General practice staff and patient perceptions of patient involvement in improving safety in primary care
Improving the safety of healthcare is an international priority, and there is a growing awareness of value in partnering with patients and families to achieve this aim. Little is understood about the role that patients and families could play in improving safety in primary care, how this might be best supported, or how patients, relatives and healthcare staff feel about encouraging such involvement. This study explores these issues from the perspective of both general practice staff and service-users with a view to further involving them in the co-design of an intervention that will support collaborative safety vigilance in primary care.
This is a mixed methods study using qualitative inquiry, thematic analysis and co-design workshops. Twenty staff (GPs, nurses, health care assistants and administrative staff) from five general practices in North East England took part in semi-structured interviews. Interviews with up to 20 patients/relatives are on-going (7 completed to date). These findings, a literature review, and a scoping review of existing interventions, will inform three co-design workshops. Service-users and staff will work together to co-develop resources to support collaborative involvement of patients and families in improving patient safety. Preliminary findings from staff and patient interviews are reported here.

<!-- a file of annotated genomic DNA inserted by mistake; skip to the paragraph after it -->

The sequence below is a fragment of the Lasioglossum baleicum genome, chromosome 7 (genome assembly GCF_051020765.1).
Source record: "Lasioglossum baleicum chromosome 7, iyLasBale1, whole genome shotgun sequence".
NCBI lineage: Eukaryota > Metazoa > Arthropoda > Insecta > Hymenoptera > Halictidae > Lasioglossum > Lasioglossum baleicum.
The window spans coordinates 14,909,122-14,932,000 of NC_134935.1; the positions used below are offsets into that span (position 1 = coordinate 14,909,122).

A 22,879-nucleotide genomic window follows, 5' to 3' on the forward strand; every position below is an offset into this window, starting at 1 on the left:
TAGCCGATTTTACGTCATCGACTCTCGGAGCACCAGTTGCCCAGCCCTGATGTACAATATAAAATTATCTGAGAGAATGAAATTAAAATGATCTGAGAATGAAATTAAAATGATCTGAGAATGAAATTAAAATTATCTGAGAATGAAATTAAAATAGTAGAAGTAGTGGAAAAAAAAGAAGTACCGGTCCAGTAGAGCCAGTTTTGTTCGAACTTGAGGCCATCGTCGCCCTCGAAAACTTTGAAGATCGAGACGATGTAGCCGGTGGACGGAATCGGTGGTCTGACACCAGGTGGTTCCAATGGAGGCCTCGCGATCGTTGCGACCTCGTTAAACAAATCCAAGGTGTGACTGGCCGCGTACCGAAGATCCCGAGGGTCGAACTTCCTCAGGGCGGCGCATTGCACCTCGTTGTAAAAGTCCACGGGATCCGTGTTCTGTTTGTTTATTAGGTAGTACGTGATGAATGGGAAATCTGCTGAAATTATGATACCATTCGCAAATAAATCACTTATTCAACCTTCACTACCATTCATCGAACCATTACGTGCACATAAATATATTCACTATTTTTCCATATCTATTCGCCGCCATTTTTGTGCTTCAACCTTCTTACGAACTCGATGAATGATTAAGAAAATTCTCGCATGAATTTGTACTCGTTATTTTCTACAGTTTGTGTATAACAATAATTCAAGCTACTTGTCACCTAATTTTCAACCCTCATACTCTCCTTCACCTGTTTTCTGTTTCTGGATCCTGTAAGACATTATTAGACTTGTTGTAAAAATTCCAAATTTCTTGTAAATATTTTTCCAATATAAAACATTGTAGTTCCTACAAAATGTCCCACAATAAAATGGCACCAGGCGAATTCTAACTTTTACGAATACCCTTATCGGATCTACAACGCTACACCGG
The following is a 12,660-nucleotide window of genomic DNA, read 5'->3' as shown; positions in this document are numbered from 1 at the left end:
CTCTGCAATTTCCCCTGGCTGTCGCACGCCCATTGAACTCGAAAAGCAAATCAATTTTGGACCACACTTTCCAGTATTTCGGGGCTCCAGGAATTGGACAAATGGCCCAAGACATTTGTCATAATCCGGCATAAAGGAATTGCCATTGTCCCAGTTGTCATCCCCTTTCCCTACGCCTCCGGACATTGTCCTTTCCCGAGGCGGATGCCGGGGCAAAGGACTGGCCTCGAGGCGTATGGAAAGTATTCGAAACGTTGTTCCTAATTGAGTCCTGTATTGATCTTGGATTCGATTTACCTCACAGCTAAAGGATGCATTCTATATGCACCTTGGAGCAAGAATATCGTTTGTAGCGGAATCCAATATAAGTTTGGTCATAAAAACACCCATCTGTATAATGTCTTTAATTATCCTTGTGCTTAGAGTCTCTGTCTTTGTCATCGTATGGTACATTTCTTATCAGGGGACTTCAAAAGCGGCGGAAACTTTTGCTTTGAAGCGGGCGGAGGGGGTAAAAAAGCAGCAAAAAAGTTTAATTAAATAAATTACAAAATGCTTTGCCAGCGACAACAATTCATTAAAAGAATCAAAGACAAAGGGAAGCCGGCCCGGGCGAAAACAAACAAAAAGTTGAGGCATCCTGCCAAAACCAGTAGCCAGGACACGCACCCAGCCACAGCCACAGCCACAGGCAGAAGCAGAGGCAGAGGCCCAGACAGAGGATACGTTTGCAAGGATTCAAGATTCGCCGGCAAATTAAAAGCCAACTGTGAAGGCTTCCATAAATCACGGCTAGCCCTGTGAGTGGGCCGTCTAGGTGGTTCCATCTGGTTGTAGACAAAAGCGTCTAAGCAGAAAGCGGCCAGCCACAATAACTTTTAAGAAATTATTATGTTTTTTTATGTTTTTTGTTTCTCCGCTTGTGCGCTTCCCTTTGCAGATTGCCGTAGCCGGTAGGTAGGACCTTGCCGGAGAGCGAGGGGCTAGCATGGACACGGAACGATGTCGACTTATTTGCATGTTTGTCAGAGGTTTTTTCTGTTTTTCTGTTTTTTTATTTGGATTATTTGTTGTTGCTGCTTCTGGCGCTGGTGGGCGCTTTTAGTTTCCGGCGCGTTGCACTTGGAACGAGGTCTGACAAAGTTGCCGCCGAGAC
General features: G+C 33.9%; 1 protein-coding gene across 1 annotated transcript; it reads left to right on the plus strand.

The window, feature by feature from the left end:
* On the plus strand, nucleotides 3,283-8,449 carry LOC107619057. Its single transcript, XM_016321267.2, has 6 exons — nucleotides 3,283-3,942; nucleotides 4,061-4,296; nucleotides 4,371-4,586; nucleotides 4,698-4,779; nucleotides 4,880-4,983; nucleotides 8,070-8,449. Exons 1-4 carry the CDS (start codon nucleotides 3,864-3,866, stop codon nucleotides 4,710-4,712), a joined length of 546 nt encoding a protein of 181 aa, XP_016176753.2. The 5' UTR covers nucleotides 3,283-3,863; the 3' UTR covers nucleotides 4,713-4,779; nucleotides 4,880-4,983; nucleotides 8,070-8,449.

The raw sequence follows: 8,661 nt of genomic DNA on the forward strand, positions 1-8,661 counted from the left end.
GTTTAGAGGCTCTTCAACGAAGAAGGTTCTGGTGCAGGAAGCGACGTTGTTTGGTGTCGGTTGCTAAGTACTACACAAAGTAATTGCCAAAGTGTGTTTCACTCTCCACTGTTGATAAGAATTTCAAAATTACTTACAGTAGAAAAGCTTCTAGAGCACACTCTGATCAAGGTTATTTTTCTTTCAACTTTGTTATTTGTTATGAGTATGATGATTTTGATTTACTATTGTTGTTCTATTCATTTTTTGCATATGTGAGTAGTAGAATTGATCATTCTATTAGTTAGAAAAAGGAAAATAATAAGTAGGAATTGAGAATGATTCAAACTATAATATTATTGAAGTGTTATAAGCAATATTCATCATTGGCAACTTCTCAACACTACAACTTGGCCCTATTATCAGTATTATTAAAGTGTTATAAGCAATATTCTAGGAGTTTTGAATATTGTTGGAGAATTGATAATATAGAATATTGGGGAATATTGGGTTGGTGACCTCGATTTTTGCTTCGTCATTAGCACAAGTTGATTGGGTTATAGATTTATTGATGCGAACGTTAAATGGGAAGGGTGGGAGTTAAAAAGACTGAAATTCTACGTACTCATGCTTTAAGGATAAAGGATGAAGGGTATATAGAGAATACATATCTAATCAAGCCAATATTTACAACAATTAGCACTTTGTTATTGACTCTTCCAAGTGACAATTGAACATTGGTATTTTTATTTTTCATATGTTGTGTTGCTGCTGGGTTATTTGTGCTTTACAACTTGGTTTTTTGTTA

The findings offer insight into staff, patient and family understandings of patient safety within general practice that encompass a number of areas where harm due to error can occur (e.g. diagnosis, prescribing, cross-infection, non-compliance). Accounts also demonstrate a shared knowledge of potential patient harm in relation to adverse effects of medications or treatment. Collaborative systems exist to help avoid patient harm in the latter situation, where patients and relatives are informed by staff about what to look out for and when to seek advice, working together to keep the patient safe. However, such direct communication of safety concerns identified by patients or relatives in the context of error is not so straight forward. Staff were sceptical regarding patient willingness to adopt this role, citing patient preferences and capacity to be involved, and concerns relating to relationships with staff and subsequent care. Patient accounts share some of these features but also include practical barriers, such as ‘getting past the receptionist’.
Though preliminary, our findings suggest that within a ‘permissive’ context patients, relatives and healthcare staff can and do work together collaboratively to keep patients safe. This appears to be a more acceptable process in contexts where the source of potential harm has not arisen from the care provider. Further analysis will consider how this level of acceptability can be achieved to support similar collaborative interactions in the midst of potential iatrogenic harm, drawing on models of behaviour change, and current approaches to supporting collaborative improvement of patient safety (e.g. ThinkSAFE www.thinksafe.care)